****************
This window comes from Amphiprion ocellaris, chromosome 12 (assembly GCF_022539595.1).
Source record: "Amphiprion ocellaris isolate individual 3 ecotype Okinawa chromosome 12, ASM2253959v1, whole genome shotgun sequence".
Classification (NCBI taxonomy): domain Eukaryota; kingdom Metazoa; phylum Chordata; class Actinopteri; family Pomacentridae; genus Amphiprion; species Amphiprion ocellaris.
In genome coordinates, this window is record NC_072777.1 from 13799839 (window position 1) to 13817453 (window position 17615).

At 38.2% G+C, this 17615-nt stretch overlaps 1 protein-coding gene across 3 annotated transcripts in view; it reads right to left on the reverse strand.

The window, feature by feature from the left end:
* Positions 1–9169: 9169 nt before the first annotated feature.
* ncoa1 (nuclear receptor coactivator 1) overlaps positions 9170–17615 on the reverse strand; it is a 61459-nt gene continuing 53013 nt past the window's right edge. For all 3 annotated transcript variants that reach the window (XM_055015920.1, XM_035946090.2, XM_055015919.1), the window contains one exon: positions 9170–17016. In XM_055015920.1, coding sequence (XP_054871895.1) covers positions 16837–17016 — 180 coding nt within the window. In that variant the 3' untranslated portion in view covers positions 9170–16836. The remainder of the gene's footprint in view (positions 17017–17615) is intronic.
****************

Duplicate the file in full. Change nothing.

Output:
This window comes from Amphiprion ocellaris, chromosome 12 (assembly GCF_022539595.1).
Source record: "Amphiprion ocellaris isolate individual 3 ecotype Okinawa chromosome 12, ASM2253959v1, whole genome shotgun sequence".
Classification (NCBI taxonomy): domain Eukaryota; kingdom Metazoa; phylum Chordata; class Actinopteri; family Pomacentridae; genus Amphiprion; species Amphiprion ocellaris.
In genome coordinates, this window is record NC_072777.1 from 13799839 (window position 1) to 13817453 (window position 17615).

At 38.2% G+C, this 17615-nt stretch overlaps 1 protein-coding gene across 3 annotated transcripts in view; it reads right to left on the reverse strand.

The window, feature by feature from the left end:
* Positions 1–9169: 9169 nt before the first annotated feature.
* ncoa1 (nuclear receptor coactivator 1) overlaps positions 9170–17615 on the reverse strand; it is a 61459-nt gene continuing 53013 nt past the window's right edge. For all 3 annotated transcript variants that reach the window (XM_055015920.1, XM_035946090.2, XM_055015919.1), the window contains one exon: positions 9170–17016. In XM_055015920.1, coding sequence (XP_054871895.1) covers positions 16837–17016 — 180 coding nt within the window. In that variant the 3' untranslated portion in view covers positions 9170–16836. The remainder of the gene's footprint in view (positions 17017–17615) is intronic.